I spent five months with a wholesale grocery and miners supply firm, Elder and Smith, Fourth and J streets, Sacramento, and three months in the mines as a drummer, or solicitor and collector for the same firm. I returned to Sacramento and was almost ready to start home when the Scots River excitement broke out. I then went to the mines on Trinity River and associated myself in mining with Hiram Gould, a young Presbyterian clergyman who had laid aside the “cloth” for the time and engaged in mining. I remained in the mines until July fourth, 1851, exactly one year from the time I entered Sacramento, when I started home by way of Nicaragua. In due time, after an interesting trip, I arrived home and again entered upon the study of my chosen profession, graduated from an honorable college, and am now, as you know, practicing my profession on the sea shore.
STORY OF THE JAYHAWKERS.
In the foregoing chapters describing the trip across the deserts and mountains, the author has had occasion many times to refer to the “Jayhawkers.” Their history is in many respects no less remarkable and intensely interesting than that of his own party. The author has therefore collected many notes and interviews with prominent members and presents herewith the only written history of their travels.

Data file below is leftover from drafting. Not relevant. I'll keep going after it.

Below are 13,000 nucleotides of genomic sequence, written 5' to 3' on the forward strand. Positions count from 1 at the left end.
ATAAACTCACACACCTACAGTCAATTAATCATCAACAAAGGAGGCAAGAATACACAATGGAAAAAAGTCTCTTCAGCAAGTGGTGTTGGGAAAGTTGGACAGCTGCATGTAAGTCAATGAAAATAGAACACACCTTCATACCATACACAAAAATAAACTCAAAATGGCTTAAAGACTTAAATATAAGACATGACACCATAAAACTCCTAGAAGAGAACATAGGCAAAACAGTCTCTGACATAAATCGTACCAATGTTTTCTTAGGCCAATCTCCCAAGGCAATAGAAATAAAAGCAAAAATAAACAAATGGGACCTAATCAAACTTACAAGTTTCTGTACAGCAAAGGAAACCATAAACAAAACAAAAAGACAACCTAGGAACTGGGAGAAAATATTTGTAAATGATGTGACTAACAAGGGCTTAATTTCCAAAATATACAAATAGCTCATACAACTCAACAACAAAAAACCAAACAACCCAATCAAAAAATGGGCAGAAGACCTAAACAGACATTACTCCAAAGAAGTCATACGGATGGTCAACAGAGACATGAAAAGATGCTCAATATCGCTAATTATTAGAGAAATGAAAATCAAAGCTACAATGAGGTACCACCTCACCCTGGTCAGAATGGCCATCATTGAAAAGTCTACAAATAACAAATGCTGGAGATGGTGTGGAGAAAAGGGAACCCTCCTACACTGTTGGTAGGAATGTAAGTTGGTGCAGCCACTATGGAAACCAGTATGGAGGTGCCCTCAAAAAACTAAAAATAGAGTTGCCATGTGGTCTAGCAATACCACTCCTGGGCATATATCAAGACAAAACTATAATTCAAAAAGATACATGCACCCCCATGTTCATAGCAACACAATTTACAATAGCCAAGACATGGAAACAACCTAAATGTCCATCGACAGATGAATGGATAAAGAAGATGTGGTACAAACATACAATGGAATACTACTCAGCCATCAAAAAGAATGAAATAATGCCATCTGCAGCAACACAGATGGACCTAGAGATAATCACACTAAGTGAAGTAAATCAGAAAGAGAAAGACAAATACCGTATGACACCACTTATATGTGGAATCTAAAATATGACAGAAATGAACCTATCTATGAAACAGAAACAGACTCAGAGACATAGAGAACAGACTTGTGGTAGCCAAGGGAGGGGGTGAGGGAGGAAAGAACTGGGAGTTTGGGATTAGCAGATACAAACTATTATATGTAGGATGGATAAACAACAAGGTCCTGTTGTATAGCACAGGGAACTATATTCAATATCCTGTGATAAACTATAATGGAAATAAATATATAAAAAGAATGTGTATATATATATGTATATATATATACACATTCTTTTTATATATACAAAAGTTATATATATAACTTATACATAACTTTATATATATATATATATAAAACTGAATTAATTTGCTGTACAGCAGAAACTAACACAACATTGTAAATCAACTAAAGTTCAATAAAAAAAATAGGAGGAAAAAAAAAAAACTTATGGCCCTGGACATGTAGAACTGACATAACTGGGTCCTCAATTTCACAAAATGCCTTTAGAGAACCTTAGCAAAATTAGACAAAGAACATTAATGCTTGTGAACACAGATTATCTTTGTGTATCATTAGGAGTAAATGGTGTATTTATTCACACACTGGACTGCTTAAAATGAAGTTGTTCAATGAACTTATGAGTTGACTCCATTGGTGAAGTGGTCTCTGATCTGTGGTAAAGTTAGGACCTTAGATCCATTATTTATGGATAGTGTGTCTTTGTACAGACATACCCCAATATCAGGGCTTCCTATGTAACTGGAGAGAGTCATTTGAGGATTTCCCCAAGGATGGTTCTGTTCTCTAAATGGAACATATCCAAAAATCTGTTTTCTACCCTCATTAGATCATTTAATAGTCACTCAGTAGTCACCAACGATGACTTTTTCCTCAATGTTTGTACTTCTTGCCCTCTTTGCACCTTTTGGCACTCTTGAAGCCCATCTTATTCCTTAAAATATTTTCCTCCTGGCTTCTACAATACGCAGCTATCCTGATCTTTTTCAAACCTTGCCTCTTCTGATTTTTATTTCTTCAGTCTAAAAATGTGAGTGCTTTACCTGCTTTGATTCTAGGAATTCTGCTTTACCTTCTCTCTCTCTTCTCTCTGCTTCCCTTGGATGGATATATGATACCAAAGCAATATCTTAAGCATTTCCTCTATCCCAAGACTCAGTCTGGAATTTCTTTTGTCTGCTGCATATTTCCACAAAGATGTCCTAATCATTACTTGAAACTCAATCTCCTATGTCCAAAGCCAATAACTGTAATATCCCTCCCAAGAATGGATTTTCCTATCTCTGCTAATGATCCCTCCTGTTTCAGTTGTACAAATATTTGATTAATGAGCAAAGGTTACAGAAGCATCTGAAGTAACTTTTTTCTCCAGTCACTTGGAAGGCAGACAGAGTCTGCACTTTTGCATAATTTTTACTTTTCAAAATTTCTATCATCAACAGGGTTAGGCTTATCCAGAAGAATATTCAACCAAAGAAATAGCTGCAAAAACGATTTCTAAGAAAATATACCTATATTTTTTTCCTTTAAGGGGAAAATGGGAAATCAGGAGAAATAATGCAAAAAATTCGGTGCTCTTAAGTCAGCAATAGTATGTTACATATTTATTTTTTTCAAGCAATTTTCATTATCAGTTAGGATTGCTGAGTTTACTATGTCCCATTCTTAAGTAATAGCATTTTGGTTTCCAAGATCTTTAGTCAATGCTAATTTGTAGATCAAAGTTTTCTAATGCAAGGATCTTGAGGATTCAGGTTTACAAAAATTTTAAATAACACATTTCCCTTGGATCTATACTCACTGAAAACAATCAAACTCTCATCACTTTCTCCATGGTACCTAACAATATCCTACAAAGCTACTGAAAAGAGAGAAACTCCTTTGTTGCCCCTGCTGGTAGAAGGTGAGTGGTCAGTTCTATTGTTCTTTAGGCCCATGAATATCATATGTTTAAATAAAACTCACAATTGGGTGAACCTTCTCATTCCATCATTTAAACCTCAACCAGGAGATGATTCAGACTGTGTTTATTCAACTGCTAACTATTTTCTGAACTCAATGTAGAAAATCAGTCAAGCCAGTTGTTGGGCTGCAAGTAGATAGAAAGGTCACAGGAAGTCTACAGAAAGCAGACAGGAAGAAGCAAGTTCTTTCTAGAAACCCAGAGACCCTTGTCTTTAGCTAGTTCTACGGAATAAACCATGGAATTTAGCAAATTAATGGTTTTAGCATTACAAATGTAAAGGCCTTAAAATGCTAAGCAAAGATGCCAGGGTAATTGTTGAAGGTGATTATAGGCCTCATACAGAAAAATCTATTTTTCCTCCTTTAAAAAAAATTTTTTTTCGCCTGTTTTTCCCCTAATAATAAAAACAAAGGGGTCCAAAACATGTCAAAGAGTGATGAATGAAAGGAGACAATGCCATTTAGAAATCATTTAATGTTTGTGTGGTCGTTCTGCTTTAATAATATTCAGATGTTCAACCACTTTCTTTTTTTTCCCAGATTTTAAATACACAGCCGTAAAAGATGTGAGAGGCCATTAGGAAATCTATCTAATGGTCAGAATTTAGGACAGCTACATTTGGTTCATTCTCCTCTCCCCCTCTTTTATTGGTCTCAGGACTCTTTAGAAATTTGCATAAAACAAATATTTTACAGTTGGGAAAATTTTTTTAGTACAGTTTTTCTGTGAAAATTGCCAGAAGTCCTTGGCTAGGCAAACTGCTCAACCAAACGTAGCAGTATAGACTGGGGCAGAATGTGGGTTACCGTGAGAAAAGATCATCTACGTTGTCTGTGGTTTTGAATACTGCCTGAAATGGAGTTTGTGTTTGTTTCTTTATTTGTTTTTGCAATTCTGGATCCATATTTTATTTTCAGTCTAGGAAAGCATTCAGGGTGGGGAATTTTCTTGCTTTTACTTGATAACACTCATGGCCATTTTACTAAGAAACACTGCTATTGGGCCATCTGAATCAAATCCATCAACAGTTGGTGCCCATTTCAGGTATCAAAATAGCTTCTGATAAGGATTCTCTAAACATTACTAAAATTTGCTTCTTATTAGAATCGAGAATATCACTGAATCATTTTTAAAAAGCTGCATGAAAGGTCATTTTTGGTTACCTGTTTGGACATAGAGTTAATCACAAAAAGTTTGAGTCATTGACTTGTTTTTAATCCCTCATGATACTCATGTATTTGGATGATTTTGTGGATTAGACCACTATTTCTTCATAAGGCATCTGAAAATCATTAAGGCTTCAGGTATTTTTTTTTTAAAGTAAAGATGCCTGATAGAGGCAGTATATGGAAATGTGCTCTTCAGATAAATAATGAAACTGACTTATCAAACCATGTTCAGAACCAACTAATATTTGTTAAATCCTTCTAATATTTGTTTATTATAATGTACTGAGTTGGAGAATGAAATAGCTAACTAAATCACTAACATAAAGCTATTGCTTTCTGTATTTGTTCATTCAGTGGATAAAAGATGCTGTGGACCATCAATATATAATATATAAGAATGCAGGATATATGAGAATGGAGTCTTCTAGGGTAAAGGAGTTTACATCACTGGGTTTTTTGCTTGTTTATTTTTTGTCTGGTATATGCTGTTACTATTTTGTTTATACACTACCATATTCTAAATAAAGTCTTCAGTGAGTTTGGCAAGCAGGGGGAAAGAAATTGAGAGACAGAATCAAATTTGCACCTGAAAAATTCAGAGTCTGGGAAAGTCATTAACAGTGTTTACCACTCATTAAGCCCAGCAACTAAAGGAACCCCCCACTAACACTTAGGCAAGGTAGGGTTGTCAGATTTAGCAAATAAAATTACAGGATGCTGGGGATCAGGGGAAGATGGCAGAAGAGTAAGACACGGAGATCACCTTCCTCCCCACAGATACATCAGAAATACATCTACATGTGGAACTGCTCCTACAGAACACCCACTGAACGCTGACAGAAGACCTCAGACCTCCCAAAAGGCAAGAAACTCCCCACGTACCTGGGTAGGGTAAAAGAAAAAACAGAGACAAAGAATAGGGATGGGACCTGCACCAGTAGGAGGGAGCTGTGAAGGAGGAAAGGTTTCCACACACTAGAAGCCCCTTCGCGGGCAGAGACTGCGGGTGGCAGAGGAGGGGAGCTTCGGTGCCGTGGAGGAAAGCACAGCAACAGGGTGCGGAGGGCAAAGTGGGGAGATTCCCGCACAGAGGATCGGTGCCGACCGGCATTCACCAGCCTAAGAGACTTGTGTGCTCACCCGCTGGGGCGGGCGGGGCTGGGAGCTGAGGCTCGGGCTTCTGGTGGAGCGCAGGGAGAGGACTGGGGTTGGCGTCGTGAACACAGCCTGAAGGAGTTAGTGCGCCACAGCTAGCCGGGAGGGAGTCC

The little train afterward known by this name was made up in the state of Illinois in 1849, of industrious, enterprising young men who were eager to see and explore the new country then promising gold to those who sought. The young men were from Knoxville, Galesburg and other towns. Not all were influenced by the desire for gold. It was said that California had a milder climate and that pleasant homes could there be made, and the long, cold winter avoided.
They placed some of the best men in position to manage for the whole. The outfit was placed on a steam-boat and transported to Kanesville, on the Missouri River above Council Bluffs. Some of the company went with the goods while others bought teams and wagons in Western Missouri and drove to the appointed place. Kanesville was a small Mormon camp, while Council Bluffs was a trading post of a few log cabins on the river bank, inhabited mostly by Indians. There was no regular ferry at either place, and our party secured a log raft which they used to get their wagons and provisions across, making the oxen swim.
They asked all the questions they could think of from everyone who pretended to know anything about the great country to the west of them, for it seemed a great undertaking to set out into the land they could see stretching out before them across the river. Other parties bound the same way, also arrived and joined them. They chose a guide who claimed to have been over the road before. When all were gathered together the guide told them that they were